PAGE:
AAAHC serves as an advocate for the provision of high-quality health care through the development of nationally recognized standards and through its survey and accreditation programs. AAAHC accreditation is recognized as a symbol of quality by third-party payers, medical organizations, liability insurance companies, state and federal agencies, and the public.
Robert Penn Warren said: “How do poems grow? They grow out of your life.” That is certainly true for Carmen Tafolla. An associate professor of practice with the UTSA College of Education and Human Development, Tafolla has authored more than 20 acclaimed books of poetry and prose, including "The Holy Tortilla and a Pot of Beans." It won the Tom´s Rivera Children’s Book Award in 2009.
Tafolla is a San Antonio native who grew up on the West Side. Attending a private high school, she realized that the literature did not positively portray her community or the people who lived there. She determined to change that in her writing. In published works for both adults and children — more than 200 anthologies, magazines, journals, textbooks and readers in four languages — Tafolla reflects on the rich Mexican-American culture of San Antonio in which she grew up.
Did you know? Tafolla was San Antonio's first Poet Laureate, from 2012 to 2014, and currently serves as the Poet Laureate of Texas.
Discover resources and strategies for teaching Tejano history and culture and get a special educator's tour of the new long-term exhibit, Los Tejanos.
Institute of Texan Cultures, 801 E. Cesar E. Chavez Blvd.
This annual symposium is an opportunity to discuss Texas higher education issues and trends with Texas higher education scholars, state and local government officials, students, and campus and local community members.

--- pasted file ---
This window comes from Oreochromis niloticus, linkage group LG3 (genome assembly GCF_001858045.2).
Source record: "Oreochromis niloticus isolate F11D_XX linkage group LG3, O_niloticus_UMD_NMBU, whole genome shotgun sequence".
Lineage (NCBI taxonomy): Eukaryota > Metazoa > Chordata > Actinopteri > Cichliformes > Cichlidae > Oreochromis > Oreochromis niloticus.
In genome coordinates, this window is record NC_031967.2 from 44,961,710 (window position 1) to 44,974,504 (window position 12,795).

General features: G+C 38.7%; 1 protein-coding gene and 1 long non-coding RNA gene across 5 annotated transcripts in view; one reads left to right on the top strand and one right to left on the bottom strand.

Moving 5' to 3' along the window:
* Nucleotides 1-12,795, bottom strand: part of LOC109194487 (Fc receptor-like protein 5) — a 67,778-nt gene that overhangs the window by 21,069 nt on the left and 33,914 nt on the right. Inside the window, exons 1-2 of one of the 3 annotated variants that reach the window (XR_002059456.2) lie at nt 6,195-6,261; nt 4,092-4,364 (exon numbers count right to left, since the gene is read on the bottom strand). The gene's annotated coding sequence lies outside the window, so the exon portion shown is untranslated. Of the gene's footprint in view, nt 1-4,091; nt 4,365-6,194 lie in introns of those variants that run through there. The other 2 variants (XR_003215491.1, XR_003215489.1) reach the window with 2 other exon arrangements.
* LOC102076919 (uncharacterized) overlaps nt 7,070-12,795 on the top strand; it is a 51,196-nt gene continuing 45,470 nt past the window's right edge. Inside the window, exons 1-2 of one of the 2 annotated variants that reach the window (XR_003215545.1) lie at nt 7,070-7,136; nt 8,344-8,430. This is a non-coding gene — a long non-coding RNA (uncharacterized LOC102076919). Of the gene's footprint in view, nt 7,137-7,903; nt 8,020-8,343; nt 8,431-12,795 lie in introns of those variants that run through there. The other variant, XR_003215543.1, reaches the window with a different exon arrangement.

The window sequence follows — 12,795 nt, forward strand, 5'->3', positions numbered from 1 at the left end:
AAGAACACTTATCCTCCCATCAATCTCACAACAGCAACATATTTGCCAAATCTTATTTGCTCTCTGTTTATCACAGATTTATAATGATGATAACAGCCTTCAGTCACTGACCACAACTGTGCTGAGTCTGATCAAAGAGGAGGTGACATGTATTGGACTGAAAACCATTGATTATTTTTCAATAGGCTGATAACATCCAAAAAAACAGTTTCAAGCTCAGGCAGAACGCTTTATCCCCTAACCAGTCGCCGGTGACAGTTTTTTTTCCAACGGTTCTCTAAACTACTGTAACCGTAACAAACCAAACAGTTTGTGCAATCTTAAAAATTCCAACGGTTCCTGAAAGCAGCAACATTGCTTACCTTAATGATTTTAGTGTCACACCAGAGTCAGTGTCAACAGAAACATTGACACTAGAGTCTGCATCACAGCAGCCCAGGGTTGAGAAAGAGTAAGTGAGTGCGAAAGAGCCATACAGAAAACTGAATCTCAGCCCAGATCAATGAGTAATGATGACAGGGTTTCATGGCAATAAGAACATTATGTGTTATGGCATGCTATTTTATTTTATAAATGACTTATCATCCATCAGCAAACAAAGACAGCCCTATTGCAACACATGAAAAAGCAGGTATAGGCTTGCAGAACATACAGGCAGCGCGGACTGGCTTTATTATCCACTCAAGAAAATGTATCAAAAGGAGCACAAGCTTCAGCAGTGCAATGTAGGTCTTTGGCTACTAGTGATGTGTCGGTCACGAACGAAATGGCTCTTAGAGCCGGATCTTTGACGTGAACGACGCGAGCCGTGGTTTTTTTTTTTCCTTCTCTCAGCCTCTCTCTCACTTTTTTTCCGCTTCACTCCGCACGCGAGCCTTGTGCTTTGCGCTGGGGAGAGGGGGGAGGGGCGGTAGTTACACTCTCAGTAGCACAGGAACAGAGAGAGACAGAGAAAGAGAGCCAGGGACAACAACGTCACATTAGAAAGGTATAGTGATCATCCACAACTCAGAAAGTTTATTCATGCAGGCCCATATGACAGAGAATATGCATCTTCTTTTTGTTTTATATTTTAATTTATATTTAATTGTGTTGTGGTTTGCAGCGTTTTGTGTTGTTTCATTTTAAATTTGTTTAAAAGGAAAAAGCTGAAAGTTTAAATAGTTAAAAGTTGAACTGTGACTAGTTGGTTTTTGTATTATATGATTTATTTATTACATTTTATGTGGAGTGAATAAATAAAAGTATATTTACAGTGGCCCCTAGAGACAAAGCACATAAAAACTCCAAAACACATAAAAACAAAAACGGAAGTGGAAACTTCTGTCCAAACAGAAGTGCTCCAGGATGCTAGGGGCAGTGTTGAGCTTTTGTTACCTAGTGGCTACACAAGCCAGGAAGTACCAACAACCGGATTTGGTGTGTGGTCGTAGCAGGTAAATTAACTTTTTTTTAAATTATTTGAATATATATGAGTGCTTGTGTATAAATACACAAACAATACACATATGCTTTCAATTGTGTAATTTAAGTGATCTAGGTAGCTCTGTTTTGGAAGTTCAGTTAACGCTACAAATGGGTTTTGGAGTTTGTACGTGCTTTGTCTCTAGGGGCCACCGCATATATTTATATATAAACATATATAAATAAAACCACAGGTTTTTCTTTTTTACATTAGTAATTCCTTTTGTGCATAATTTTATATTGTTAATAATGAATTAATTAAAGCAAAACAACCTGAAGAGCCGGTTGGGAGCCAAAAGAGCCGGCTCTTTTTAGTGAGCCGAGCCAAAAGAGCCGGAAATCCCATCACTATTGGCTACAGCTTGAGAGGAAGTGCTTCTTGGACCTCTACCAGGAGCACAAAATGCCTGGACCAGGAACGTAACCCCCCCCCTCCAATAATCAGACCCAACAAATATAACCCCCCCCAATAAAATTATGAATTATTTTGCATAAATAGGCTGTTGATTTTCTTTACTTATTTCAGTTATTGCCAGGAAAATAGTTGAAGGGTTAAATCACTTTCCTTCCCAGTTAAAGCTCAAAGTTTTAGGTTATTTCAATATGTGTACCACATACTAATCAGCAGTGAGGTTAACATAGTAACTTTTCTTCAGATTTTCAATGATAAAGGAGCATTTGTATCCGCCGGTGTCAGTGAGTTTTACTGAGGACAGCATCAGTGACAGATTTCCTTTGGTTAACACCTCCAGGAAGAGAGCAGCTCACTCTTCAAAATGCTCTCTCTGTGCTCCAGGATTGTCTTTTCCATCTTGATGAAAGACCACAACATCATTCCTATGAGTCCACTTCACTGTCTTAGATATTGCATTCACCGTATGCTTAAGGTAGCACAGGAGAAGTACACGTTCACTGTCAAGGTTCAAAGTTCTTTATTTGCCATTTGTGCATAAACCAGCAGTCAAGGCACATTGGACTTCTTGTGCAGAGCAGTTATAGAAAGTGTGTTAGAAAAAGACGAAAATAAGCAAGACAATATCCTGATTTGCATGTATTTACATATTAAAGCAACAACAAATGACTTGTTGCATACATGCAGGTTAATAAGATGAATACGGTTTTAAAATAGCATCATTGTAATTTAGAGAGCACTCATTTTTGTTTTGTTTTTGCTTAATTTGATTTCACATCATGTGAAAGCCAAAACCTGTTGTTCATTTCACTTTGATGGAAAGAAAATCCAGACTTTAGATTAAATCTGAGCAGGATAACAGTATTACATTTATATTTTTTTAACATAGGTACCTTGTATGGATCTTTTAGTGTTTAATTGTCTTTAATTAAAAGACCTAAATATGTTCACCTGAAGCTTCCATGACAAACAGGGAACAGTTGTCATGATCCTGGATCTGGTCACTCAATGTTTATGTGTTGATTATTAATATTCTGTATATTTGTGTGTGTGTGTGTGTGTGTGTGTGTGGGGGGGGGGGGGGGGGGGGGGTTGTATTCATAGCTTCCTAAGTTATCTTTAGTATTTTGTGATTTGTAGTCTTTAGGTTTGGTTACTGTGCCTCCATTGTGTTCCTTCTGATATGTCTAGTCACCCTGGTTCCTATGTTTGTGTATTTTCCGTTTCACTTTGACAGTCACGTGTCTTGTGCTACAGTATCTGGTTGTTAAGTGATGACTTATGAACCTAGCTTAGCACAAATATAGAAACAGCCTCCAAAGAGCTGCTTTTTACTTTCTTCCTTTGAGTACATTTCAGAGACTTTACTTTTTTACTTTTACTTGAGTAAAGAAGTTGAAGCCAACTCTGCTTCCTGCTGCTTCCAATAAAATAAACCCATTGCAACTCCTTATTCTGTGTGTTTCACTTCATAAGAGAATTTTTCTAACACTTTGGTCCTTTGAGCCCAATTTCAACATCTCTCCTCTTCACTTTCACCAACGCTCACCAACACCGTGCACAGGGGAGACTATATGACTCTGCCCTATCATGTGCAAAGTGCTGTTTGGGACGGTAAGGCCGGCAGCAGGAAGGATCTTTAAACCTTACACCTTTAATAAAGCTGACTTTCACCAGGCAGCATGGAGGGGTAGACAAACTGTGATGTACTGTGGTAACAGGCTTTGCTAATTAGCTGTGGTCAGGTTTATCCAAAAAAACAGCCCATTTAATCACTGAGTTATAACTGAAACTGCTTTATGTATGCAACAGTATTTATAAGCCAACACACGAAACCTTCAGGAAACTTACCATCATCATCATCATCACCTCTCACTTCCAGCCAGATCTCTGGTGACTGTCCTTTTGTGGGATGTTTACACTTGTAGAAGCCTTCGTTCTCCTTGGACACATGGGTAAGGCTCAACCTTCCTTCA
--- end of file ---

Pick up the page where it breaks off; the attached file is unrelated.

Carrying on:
This cowboy-themed programming, offered in conjunction with Our Kids Magazine's Kidcation Week, gives families the opportunity to visit with cowboy docents, enjoy readings and visit activity tables.
Institute of Texan Cultures, 801 E. Cesar E. Chavez Blvd.
Join President Ricardo Romo, The Spirit of San Antonio Marching Band, students, faculty and staff to light the monument at the Main Campus entrance at the stroke of midnight.
John Peace Boulevard Entrance, Main Campus
Join university President Ricardo Romo on the Bill Miller Plaza for his annual free BBQ lunch.
Bill Miller Plaza, Downtown Campus
Join university President Ricardo Romo on the Convocation Center lawn for his annual free BBQ lunch.
Convocation Center East Lawn, Main Campus
The UTSA Alumni Association hosts this annual gala honoring the Alumna of the Year, Alumnus of the Year and the Alumnus of the Year Lifetime Achievement award winners.
Hyatt Regency Hill Country Resort & Spa, 9800 Hyatt Resort Dr.
Shrugging off retirement, the Bromley founder plans to earn a PhD and complete a 375-mile race
The University of Texas at San Antonio is dedicated to the advancement of knowledge through research and discovery, teaching and learning, community engagement and public service. As an institution of access and excellence, UTSA embraces multicultural traditions and serves as a center for intellectual and creative resources as well as a catalyst for socioeconomic development and the commercialization of intellectual property - for Texas, the nation and the world.